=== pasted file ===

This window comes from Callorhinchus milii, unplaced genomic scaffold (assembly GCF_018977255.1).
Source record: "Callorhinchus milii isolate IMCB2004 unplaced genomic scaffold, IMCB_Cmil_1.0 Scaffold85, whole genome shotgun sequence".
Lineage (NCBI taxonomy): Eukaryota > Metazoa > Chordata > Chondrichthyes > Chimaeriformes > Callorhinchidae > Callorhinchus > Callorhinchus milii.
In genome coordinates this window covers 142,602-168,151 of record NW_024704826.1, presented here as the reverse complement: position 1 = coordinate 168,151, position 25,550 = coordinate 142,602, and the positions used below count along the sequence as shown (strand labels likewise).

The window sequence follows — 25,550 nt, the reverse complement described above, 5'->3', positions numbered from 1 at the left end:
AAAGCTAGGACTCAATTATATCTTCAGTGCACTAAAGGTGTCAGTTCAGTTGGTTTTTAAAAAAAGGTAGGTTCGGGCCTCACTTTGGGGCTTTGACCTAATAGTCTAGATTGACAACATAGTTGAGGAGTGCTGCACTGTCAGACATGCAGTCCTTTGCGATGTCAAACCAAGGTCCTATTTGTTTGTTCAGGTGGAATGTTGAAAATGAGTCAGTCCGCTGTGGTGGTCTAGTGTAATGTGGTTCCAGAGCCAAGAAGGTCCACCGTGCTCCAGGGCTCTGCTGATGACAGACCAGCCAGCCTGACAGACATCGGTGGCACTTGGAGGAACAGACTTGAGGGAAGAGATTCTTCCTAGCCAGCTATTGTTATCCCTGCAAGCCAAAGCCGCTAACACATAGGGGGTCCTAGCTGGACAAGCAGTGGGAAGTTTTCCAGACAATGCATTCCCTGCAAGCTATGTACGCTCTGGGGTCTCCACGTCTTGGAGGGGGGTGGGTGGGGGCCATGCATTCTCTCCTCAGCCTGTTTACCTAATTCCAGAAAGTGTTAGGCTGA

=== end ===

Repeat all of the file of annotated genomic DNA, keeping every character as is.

This window comes from Callorhinchus milii, unplaced genomic scaffold (assembly GCF_018977255.1).
Source record: "Callorhinchus milii isolate IMCB2004 unplaced genomic scaffold, IMCB_Cmil_1.0 Scaffold85, whole genome shotgun sequence".
Lineage (NCBI taxonomy): Eukaryota > Metazoa > Chordata > Chondrichthyes > Chimaeriformes > Callorhinchidae > Callorhinchus > Callorhinchus milii.
In genome coordinates this window covers 142,602-168,151 of record NW_024704826.1, presented here as the reverse complement: position 1 = coordinate 168,151, position 25,550 = coordinate 142,602, and the positions used below count along the sequence as shown (strand labels likewise).

The window sequence follows — 25,550 nt, the reverse complement described above, 5'->3', positions numbered from 1 at the left end:
AAAGCTAGGACTCAATTATATCTTCAGTGCACTAAAGGTGTCAGTTCAGTTGGTTTTTAAAAAAAGGTAGGTTCGGGCCTCACTTTGGGGCTTTGACCTAATAGTCTAGATTGACAACATAGTTGAGGAGTGCTGCACTGTCAGACATGCAGTCCTTTGCGATGTCAAACCAAGGTCCTATTTGTTTGTTCAGGTGGAATGTTGAAAATGAGTCAGTCCGCTGTGGTGGTCTAGTGTAATGTGGTTCCAGAGCCAAGAAGGTCCACCGTGCTCCAGGGCTCTGCTGATGACAGACCAGCCAGCCTGACAGACATCGGTGGCACTTGGAGGAACAGACTTGAGGGAAGAGATTCTTCCTAGCCAGCTATTGTTATCCCTGCAAGCCAAAGCCGCTAACACATAGGGGGTCCTAGCTGGACAAGCAGTGGGAAGTTTTCCAGACAATGCATTCCCTGCAAGCTATGTACGCTCTGGGGTCTCCACGTCTTGGAGGGGGGTGGGTGGGGGCCATGCATTCTCTCCTCAGCCTGTTTACCTAATTCCAGAAAGTGTTAGGCTGA